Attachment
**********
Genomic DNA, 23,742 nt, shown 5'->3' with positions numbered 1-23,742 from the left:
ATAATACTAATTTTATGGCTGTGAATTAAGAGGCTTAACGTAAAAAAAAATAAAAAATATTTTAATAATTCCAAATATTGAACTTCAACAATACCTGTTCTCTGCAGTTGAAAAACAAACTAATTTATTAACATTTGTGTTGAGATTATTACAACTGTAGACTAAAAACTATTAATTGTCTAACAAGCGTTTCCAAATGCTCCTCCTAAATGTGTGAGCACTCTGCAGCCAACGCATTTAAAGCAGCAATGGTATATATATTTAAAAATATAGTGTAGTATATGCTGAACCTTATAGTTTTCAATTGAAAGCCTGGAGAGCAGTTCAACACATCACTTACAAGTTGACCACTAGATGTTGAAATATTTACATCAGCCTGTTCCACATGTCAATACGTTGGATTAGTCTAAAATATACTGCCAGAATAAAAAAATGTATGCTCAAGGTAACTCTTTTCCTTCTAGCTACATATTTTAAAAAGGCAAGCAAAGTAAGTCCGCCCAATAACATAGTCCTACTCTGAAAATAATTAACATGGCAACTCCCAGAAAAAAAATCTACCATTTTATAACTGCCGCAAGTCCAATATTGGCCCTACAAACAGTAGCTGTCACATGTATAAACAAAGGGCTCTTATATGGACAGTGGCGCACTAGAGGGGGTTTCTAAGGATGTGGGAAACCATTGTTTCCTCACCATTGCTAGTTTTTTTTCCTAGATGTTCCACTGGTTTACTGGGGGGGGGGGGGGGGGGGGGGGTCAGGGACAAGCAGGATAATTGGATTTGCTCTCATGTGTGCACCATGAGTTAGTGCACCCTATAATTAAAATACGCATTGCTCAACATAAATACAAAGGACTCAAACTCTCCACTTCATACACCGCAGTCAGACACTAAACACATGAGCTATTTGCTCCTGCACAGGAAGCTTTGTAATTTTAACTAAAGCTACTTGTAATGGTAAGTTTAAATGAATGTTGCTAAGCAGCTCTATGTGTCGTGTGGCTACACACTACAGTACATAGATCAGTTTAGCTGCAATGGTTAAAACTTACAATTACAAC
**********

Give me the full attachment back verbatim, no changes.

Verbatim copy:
Genomic DNA, 23,742 nt, shown 5'->3' with positions numbered 1-23,742 from the left:
ATAATACTAATTTTATGGCTGTGAATTAAGAGGCTTAACGTAAAAAAAAATAAAAAATATTTTAATAATTCCAAATATTGAACTTCAACAATACCTGTTCTCTGCAGTTGAAAAACAAACTAATTTATTAACATTTGTGTTGAGATTATTACAACTGTAGACTAAAAACTATTAATTGTCTAACAAGCGTTTCCAAATGCTCCTCCTAAATGTGTGAGCACTCTGCAGCCAACGCATTTAAAGCAGCAATGGTATATATATTTAAAAATATAGTGTAGTATATGCTGAACCTTATAGTTTTCAATTGAAAGCCTGGAGAGCAGTTCAACACATCACTTACAAGTTGACCACTAGATGTTGAAATATTTACATCAGCCTGTTCCACATGTCAATACGTTGGATTAGTCTAAAATATACTGCCAGAATAAAAAAATGTATGCTCAAGGTAACTCTTTTCCTTCTAGCTACATATTTTAAAAAGGCAAGCAAAGTAAGTCCGCCCAATAACATAGTCCTACTCTGAAAATAATTAACATGGCAACTCCCAGAAAAAAAATCTACCATTTTATAACTGCCGCAAGTCCAATATTGGCCCTACAAACAGTAGCTGTCACATGTATAAACAAAGGGCTCTTATATGGACAGTGGCGCACTAGAGGGGGTTTCTAAGGATGTGGGAAACCATTGTTTCCTCACCATTGCTAGTTTTTTTTCCTAGATGTTCCACTGGTTTACTGGGGGGGGGGGGGGGGGGGGGGGTCAGGGACAAGCAGGATAATTGGATTTGCTCTCATGTGTGCACCATGAGTTAGTGCACCCTATAATTAAAATACGCATTGCTCAACATAAATACAAAGGACTCAAACTCTCCACTTCATACACCGCAGTCAGACACTAAACACATGAGCTATTTGCTCCTGCACAGGAAGCTTTGTAATTTTAACTAAAGCTACTTGTAATGGTAAGTTTAAATGAATGTTGCTAAGCAGCTCTATGTGTCGTGTGGCTACACACTACAGTACATAGATCAGTTTAGCTGCAATGGTTAAAACTTACAATTACAAC